43 U.S. Code § 1752 - Grazing leases and permits
(a) Terms and conditions
Except as provided in subsection (b) of this section, permits and leases for domestic livestock grazing on public lands issued by the Secretary under the Act of June 28, 1934 (48 Stat. 1269, as amended; 43 U.S.C. 315 et seq.) or the Act of August 28, 1937 (50 Stat. 874, as amended; 43 U.S.C. 1181a–1181j), or by the Secretary of Agriculture, with respect to lands within National Forests in the sixteen contiguous Western States, shall be for a term of ten years subject to such terms and conditions the Secretary concerned deems appropriate and consistent with the governing law, including, but not limited to, the authority of the Secretary concerned to cancel, suspend, or modify a grazing permit or lease, in whole or in part, pursuant to the terms and conditions thereof, or to cancel or suspend a grazing permit or lease for any violation of a grazing regulation or of any term or condition of such grazing permit or lease.
(b) Terms of lesser duration
Permits or leases may be issued by the Secretary concerned for a period shorter than ten years where the Secretary concerned determines that—
(3)it will be in the best interest of sound land management to specify a shorter term: Provided, That the absence from an allotment management plan of details the Secretary concerned would like to include but which are undeveloped shall not be the basis for establishing a term shorter than ten years: Provided further, That the absence of completed land use plans or court ordered environmental statements shall not be the sole basis for establishing a term shorter than ten years unless the Secretary determines on a case-by-case basis that the information to be contained in such land use plan or court ordered environmental impact statement is necessary to determine whether a shorter term should be established for any of the reasons set forth in items (1) through (3) of this subsection.
(c) First priority for renewal of expiring permit or lease
So long as
(1) the lands for which the permit or lease is issued remain available for domestic livestock grazing in accordance with land use plans prepared pursuant to section 1712 of this title or section 1604 of title 16,
(2) the permittee or lessee is in compliance with the rules and regulations issued and the terms and conditions in the permit or lease specified by the Secretary concerned, and
(3) the permittee or lessee accepts the terms and conditions to be included by the Secretary concerned in the new permit or lease, the holder of the expiring permit or lease shall be given first priority for receipt of the new permit or lease.
(d) Allotment management plan requirements
All permits and leases for domestic livestock grazing issued pursuant to this section may incorporate an allotment management plan developed by the Secretary concerned. However, nothing in this subsection shall be construed to supersede any requirement for completion of court ordered environmental impact statements prior to development and incorporation of allotment management plans. If the Secretary concerned elects to develop an allotment management plan for a given area, he shall do so in careful and considered consultation, cooperation and coordination with the lessees, permittees, and landowners involved, the district grazing advisory boards established pursuant to section 1753 of this title, and any State or States having lands within the area to be covered by such allotment management plan. Allotment management plans shall be tailored to the specific range condition of the area to be covered by such plan, and shall be reviewed on a periodic basis to determine whether they have been effective in improving the range condition of the lands involved or whether such lands can be better managed under the provisions of subsection (e) of this section. The Secretary concerned may revise or terminate such plans or develop new plans from time to time after such review and careful and considered consultation, cooperation and coordination with the parties involved. As used in this subsection, the terms “court ordered environmental impact statement” and “range condition” shall be defined as in the “Public Rangelands Improvement Act of 1978 [43 U.S.C. 1901 et seq.]”.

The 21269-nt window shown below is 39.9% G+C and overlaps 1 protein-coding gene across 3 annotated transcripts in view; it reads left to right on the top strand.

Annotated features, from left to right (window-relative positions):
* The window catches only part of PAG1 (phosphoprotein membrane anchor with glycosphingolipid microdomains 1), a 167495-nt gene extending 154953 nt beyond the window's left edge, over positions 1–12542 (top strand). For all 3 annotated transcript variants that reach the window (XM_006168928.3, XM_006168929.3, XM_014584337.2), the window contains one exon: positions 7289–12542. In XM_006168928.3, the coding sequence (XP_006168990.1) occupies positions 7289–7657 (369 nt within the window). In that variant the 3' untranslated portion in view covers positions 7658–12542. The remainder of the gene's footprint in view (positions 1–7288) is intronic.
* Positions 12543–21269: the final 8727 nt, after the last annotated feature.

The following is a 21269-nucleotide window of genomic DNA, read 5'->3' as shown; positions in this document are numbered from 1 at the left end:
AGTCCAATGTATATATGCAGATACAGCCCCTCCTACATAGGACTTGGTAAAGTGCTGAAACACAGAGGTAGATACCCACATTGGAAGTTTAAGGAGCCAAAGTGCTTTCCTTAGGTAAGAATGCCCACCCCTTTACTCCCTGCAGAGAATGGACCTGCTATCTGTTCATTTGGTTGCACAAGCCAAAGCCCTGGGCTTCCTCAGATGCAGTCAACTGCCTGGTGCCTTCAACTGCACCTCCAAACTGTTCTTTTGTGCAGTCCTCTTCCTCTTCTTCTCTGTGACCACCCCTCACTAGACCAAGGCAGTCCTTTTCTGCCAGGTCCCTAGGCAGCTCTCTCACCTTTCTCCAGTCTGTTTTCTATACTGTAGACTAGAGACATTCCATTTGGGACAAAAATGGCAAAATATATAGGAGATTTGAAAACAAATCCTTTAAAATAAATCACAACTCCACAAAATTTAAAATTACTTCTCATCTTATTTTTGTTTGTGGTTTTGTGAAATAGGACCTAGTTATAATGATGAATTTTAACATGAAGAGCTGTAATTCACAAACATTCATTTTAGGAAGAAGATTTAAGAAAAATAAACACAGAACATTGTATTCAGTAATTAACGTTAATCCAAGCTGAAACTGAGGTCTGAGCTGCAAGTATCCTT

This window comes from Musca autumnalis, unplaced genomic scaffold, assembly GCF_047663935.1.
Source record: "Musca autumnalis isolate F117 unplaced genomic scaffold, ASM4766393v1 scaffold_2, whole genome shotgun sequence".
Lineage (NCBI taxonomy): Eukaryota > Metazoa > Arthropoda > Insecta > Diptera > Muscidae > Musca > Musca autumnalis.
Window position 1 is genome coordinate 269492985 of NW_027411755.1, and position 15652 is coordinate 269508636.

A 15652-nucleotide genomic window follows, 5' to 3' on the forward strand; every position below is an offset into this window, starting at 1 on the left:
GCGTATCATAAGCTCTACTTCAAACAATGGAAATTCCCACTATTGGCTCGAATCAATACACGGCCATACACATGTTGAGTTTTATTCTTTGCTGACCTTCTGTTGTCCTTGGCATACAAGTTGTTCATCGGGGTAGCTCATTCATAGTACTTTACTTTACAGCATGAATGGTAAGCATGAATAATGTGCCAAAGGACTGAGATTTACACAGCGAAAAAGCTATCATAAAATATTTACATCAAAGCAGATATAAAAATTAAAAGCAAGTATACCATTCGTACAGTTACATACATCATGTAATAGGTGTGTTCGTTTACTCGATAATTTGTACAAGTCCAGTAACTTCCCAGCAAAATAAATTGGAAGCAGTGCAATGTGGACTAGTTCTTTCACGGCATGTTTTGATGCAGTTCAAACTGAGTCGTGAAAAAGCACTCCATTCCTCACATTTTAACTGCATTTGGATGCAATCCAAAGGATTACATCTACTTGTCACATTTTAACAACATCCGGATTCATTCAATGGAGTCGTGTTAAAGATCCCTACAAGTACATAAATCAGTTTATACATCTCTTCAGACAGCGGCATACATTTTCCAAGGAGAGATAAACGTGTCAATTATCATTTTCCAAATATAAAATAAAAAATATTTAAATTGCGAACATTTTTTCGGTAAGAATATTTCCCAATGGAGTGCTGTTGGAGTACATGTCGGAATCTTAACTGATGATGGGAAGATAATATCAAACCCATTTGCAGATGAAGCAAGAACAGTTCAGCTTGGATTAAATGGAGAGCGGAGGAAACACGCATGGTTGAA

(e) Omission of allotment management plan requirements and incorporation of appropriate terms and conditions; reexamination of range conditions
In all cases where the Secretary concerned has not completed an allotment management plan or determines that an allotment management plan is not necessary for management of livestock operations and will not be prepared, the Secretary concerned shall incorporate in grazing permits and leases such terms and conditions as he deems appropriate for management of the permitted or leased lands pursuant to applicable law. The Secretary concerned shall also specify therein the numbers of animals to be grazed and the seasons of use and that he may reexamine the condition of the range at any time and, if he finds on reexamination that the condition of the range requires adjustment in the amount or other aspect of grazing use, that the permittee or lessee shall adjust his use to the extent the Secretary concerned deems necessary. Such readjustment shall be put into full force and effect on the date specified by the Secretary concerned.
(f) Allotment management plan applicability to non-Federal lands; appeal rights
Allotment management plans shall not refer to livestock operations or range improvements on non-Federal lands except where the non-Federal lands are intermingled with, or, with the consent of the permittee or lessee involved, associated with, the Federal lands subject to the plan. The Secretary concerned under appropriate regulations shall grant to lessees and permittees the right of appeal from decisions which specify the terms and conditions of allotment management plans. The preceding sentence of this subsection shall not be construed as limiting any other right of appeal from decisions of such officials.